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Poor, tormented Charles Brasch and the Landfall poetry reading that went horribly wrong

Philip Temple reviews a mammoth volume of journals by Landfall founder Charles Brasch – and recalls a harrowing poetry reading which starred a blind man, a Scotsman, and a drunkard.

Charles Brasch is principally remembered for founding Landfall in 1947 and, by editing it for nearly 20 years, his profound influence on the course of New Zealand literature and the arts. He knew everyone in the field who counted, travelling regularly by train, ferry and, unusually for the times, by air to meet writers and artists all over the country. Although a social snob – “that petit bourgeoisie to which the majority of NZers belong” – his judgment of quality has stood the test of time. From the outset he recognised, for example, the native genius of Colin McCahon, James K Baxter and Douglas Lilburn but was more ambivalent about the likes of Allen Curnow and Frank Sargeson. As a private, and therefore unqualified, commentary on most of the writers and artists of the late 1940s and 1950s, his newly published second volume of journals are indispensable for anyone interested in the growth of a distinctly New Zealand culture after the Second World War.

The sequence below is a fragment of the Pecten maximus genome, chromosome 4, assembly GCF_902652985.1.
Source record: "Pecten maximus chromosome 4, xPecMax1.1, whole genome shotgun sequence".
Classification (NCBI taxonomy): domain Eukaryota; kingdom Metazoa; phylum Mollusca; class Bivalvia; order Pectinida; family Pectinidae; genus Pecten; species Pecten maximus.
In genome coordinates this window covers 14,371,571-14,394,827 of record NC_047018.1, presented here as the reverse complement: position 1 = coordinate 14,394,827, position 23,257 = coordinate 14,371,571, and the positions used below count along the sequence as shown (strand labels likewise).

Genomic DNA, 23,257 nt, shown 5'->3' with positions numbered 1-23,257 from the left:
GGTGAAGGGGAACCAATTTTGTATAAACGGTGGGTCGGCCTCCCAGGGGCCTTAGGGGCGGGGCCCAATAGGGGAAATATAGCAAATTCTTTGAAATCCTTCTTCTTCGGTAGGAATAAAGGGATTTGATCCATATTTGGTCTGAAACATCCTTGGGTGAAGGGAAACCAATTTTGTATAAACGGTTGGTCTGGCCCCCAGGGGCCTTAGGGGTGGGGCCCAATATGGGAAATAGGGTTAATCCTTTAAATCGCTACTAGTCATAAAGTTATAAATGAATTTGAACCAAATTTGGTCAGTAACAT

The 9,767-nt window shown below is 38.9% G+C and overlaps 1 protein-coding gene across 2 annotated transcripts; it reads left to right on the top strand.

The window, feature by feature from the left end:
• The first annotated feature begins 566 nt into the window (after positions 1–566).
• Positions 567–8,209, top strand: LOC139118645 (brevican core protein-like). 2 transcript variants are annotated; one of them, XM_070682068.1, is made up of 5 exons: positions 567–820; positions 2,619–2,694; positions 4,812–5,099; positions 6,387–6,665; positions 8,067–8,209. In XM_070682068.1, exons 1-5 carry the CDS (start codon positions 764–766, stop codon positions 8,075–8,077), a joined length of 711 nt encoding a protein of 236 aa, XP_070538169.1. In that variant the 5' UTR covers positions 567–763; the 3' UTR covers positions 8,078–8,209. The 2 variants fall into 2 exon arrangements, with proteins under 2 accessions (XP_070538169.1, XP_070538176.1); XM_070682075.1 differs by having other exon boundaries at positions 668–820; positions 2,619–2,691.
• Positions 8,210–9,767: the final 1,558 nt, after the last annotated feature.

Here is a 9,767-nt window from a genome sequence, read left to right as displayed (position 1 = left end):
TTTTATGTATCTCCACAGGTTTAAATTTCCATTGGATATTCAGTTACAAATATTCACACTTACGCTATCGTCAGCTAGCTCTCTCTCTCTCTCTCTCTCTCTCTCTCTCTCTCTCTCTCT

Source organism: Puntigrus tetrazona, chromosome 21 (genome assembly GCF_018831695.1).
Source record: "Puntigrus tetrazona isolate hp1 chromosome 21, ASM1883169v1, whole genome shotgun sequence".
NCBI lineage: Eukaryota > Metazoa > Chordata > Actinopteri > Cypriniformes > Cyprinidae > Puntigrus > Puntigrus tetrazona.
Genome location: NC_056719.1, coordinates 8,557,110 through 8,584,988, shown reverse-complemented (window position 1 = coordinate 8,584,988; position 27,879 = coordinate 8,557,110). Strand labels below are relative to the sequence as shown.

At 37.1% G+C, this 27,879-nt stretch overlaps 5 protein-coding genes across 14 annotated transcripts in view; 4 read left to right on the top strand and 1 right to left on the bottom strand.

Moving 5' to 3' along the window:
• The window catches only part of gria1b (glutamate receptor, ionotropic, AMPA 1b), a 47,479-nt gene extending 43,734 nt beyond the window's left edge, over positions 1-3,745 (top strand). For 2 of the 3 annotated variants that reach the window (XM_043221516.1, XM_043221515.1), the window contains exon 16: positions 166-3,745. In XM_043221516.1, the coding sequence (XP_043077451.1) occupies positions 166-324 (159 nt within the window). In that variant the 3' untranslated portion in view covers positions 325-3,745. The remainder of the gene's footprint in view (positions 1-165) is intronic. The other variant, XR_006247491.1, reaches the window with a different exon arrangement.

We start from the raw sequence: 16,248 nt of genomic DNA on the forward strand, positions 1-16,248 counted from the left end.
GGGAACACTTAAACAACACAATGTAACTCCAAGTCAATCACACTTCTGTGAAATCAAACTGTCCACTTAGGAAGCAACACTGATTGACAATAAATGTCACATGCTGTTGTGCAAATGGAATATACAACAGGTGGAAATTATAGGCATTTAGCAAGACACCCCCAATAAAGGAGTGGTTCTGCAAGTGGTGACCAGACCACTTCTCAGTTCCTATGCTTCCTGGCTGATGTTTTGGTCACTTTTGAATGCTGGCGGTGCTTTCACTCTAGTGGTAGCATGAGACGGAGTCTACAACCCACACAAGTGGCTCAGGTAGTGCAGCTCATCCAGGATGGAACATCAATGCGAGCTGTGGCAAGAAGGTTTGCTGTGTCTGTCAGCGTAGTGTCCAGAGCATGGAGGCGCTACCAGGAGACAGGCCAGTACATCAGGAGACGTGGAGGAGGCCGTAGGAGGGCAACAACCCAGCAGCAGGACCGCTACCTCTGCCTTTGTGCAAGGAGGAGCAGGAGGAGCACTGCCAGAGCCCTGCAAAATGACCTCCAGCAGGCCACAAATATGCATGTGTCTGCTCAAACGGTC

The book was launched at this year’s Dunedin Writers and Readers Festival, at a panel discussion chaired by Peter Simpson, to mark Landfall’s 70th anniversary – the Platinum, no less, with its connotations of rarity, density and malleability. Rare for a literary and arts journal to last that long, one that has often been criticised for the density of its prose and yet one malleable enough to survive the ambitions, quirks and sometimes incapacities of its numerous editors.

The discussion included a reference to Simpson’s attempt 20 years earlier to see through a 250-page “sampler” of extracts from Landfall to mark the journal’s 50th anniversary. The question of whatever happened to that expensive project provoked the only alarum in an otherwise sedate session. Simpson said he still didn’t know why the book never appeared, to which past OUP publisher Wendy Harrex cited incomplete copyright clearances and the death of her father. Posthumous publication had apparently not been an option.

This altercation was minor compared to that which marked the session I chaired in Dunedin to mark Landfall’s 50th in 1997. Golden it was not. The current editor, Chris Price, and publisher OUP had organised commemorative events in the four main centres, and had imported Scots poet and poetry editor for Jonathan Cape, Robin Robertson, as a headline attraction. For his collection A Painted Field, Robertson had just won the Forward Poetry Prize for Best First Collection.

I decided that the best format for the event in Otago Museum’s Hutton Theatre was to have a game of two halves with four of the older contributors to Landfall reading in the first half and four of the newer in the second, ten minutes each max. Robertson would read just before the interval. Although Hone Tuwhare went AWOL, it started off well with Ruth Dallas and John Caselberg sticking to the script. OE “Ted” Middleton then launched on a mixture of history and memoir relating to Landfall and Charles Brasch and perhaps the origins of New Zealand literature.